ACTIVE, NOT ACTIVIST

3i's communications people are a busy bunch. Ever since Phillip Yea arrived in July 2004 to take over as chief executive, the world's largest quoted private equity provider has been going about its business with a spring in its step. It has also made a habit of making eye-catching announcements about its increasingly wide-ranging activities.

In the ten days prior to this magazine going to press, there were no less than three such announcements. First, the firm revealed that it had closed its latest European buyout fund on €5 billion, the largest such fund ever organised to finance mid-market LBOs.

Just a few days later, on the other side of the planet, 3i emerged as a cornerstone investor in a €620 million reinsurance venture in Malaysia. Then, back in London, it unveiled the latest project yet, the formation of a new business line to acquire stakes in listed European mid-caps.

Investing off its balance sheet, 3i will seek to apply private equity techniques t boost the value of its positions, In doing this, the firm explained, it would be “active” rather than “activist” in its approach, code for saying that there will be a limit to the level of aggression it will bring to the table. A 20 percent internal rate of return is being targeted.

To execute the strategy, 3i has brought in a team of senior executives who know their way around the public markets. Bruce Carnegie-Brown, who will be at the helm, is a former CEO of Marsh, the insurer, and has also held senior positions in European investment banking. Stephen Hill used to run Sporting Exchange, a betting company, as well as the Financial Times newspaper and publishing group. Richard Segal is the former head of PartyGaming Complementing the line-up of senior managers is Alan McKay, a 3i veteran.

To these four, one of the incentives to build this business for 3i must have been the fact that, with the firm putting its own capital at risk, fundraising won't be necessary. Instead, deal making can commence straight away. In addition, their pay must be attractive, too. CEO Yea is widely believed to have spent much time on 3i's remuneration strategy. By all accounts, his work is bearing fruit.

LEFT TO LEAD CERBERUS EUROPE
Cerberus European Capital Advisors, an affiliate of New York-based Cerberus Capital Management, has named Kenneth Leet as president. Leet joined the Ford Motor Company in August as a special advisor to Ford's chairman and chief executive officer Bill Ford. Prior to Ford, Leet spent more than 18 year at Goldman Sachs, where he was a partner in the company's investment banking division. Leet will work closely with John Snow, who became the chairman of Cerberus Capital Management in October. Snow was the 73rd US Secretary of the Treasury and served under President George W. Bush.

CDC GROUP APPOINTS GENERAL COUNSEL
CDC Group, a UK Government-backed emerging markets private equity fund of funds manager, has appointed Mark Kenderdine-Davies as general counsel and chief compliance officer. He will be responsible for all legal and compliance aspects of CDC's activities worldwide and will advise the CDC board and investment committee on legal and governance matters. He joins CDC from asset management firm Gartmore Investment Management, where he was legal counsel for two year. CDC Group has net assets of $2.9 billion targeting businesses in emerging markets with an emphasis on Africa and South Asia.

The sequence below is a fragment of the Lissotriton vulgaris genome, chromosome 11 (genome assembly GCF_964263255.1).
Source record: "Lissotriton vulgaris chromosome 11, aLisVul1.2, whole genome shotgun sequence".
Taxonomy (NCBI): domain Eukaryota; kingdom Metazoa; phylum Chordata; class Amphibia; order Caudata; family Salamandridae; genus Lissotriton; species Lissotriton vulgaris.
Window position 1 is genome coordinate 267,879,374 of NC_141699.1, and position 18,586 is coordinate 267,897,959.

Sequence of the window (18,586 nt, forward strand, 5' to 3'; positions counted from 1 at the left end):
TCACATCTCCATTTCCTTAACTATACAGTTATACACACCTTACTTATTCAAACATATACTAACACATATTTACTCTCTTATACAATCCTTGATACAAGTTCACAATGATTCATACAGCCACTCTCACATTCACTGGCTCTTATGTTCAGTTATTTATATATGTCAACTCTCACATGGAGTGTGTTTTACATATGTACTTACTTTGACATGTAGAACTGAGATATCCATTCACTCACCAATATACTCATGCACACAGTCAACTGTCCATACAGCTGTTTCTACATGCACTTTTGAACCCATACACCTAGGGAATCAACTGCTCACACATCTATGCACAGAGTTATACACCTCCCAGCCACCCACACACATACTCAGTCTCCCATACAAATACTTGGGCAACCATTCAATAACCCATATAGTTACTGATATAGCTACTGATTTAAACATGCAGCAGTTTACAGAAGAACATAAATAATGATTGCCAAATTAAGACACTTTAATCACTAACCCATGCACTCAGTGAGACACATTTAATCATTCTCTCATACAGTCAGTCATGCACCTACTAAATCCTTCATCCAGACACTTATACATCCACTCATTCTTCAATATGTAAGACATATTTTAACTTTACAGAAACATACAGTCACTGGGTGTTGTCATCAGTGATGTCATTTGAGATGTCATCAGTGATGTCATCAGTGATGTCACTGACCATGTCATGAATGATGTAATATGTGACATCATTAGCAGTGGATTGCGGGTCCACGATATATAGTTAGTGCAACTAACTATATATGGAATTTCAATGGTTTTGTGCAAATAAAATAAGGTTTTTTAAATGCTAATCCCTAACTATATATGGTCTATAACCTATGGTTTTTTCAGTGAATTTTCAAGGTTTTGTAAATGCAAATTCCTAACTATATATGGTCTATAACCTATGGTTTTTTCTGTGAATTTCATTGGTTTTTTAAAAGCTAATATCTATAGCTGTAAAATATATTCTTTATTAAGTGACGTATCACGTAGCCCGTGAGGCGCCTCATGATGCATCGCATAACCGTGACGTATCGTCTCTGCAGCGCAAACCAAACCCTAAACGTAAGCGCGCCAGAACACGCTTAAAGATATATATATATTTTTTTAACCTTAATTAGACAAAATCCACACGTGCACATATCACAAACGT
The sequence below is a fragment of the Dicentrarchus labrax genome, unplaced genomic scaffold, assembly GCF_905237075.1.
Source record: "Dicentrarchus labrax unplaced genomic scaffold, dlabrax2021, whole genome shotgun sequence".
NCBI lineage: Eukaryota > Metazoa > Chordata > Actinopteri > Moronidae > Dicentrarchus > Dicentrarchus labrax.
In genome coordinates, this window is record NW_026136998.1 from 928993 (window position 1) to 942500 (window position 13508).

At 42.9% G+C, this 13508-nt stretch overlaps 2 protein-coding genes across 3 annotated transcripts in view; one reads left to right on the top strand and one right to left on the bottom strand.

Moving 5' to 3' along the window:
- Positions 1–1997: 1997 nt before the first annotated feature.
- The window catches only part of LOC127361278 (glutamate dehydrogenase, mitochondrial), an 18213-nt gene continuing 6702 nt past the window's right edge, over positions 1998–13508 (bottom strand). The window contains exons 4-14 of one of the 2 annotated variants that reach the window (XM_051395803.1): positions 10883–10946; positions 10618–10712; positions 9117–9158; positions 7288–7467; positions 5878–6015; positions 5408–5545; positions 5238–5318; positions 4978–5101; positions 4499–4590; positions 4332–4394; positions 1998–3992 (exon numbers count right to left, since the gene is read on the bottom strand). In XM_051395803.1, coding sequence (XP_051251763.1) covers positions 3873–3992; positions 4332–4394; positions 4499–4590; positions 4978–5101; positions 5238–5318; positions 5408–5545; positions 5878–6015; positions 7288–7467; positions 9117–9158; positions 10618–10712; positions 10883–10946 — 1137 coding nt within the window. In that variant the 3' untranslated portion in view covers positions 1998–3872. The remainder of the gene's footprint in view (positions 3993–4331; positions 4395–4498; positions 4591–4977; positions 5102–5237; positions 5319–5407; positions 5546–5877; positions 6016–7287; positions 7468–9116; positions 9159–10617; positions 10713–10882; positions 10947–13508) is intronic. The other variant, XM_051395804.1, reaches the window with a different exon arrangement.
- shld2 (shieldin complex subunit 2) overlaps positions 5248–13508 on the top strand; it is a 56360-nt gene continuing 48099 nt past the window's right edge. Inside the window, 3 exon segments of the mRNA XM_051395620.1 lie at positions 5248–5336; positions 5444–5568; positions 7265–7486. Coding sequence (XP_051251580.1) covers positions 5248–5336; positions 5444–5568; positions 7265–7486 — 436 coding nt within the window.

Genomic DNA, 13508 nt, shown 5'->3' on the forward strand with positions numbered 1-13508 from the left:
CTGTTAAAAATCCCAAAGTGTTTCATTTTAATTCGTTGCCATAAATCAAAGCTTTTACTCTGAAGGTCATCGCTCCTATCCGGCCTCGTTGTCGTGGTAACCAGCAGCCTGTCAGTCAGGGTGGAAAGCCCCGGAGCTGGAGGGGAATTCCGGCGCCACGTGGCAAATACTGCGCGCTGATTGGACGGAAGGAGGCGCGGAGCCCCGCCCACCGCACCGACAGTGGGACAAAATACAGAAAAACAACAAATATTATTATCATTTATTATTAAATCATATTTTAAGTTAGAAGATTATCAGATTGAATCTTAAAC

EAC LOSES THREE PARTNERS
EAC, a UK mid-market private equity firm, is winding down its investment business and has let go three partners including co-founder Robert Mason. Bill Robinson, also a co-founder, and Erick Rinner, a partner, have taken over the running of EAC as managing partners, according toa statement. As well as Mason, Paul Downes and Jonathan Heathcote, both partners, have decided to leave EAC and pursue different career paths, The firm said this would happen after an appropriate period to secure a handover of various investee company responsibilities. The firm raised its third fund in 2002 with a final closing at €223.5 million.

MERLIN CO-FOUNDER JOINS ESPRIT
Esprit Capital Partners, a European technology venture capital firm, has appointed Peter Keen, Merlin Biosciences' co-founder, as a partner. Keen, who left Merlin in 2004, will be responsible for Esprit's financial and fundraising activity, particularly in the healthcare sector. Keen co-founded Merlin in 1996 and was UK managing director until early 2003.

QUESTER RECRUITS NEW DIRECTOR
Quester, a UK early-stage technology venture capital investor, has appointed Sergio Levi as director. Levi joined Quester's information communications and technology team in January 2006 as an investment director. London-based Quester manages more than £200 million (€295 million; $378 million) on behalf of institutional investors, Uk universities, and three Quester-branded quoted venture capital trusts.

DUNEDIN ADDS DUO
Dunedin, a UK mid-market private equity house, has appointed Giles Derry and Mark Ligertwood as directors. Ligertwood joined Dunedin in 1999 following a six-month secondment from Ernst & Young's corporate finance department. Derry joined Dunedin in 2005 following the company's acquisition of Sand Aire Private Equity for an undisclosed amount. Dunedin is a mid-market private equity firm focusing on UK buyouts with a £10 million to £75 million deal size.

SOFINNOVA LURES WANADOO CHAIRMAN
Oliver Sichel has become a partner at Paris-based venture capital firm Sofinnova Partners. He joins from France Telecom's Wanadoo unit, where he was chairman and chief executive. Sichel joined France Telecom in 1998 and became chairman of Wanadoo in 2002. He restructured the internet and directory company's activities in Spain, the Netherlands and the UK and developed the online yellow pages directory.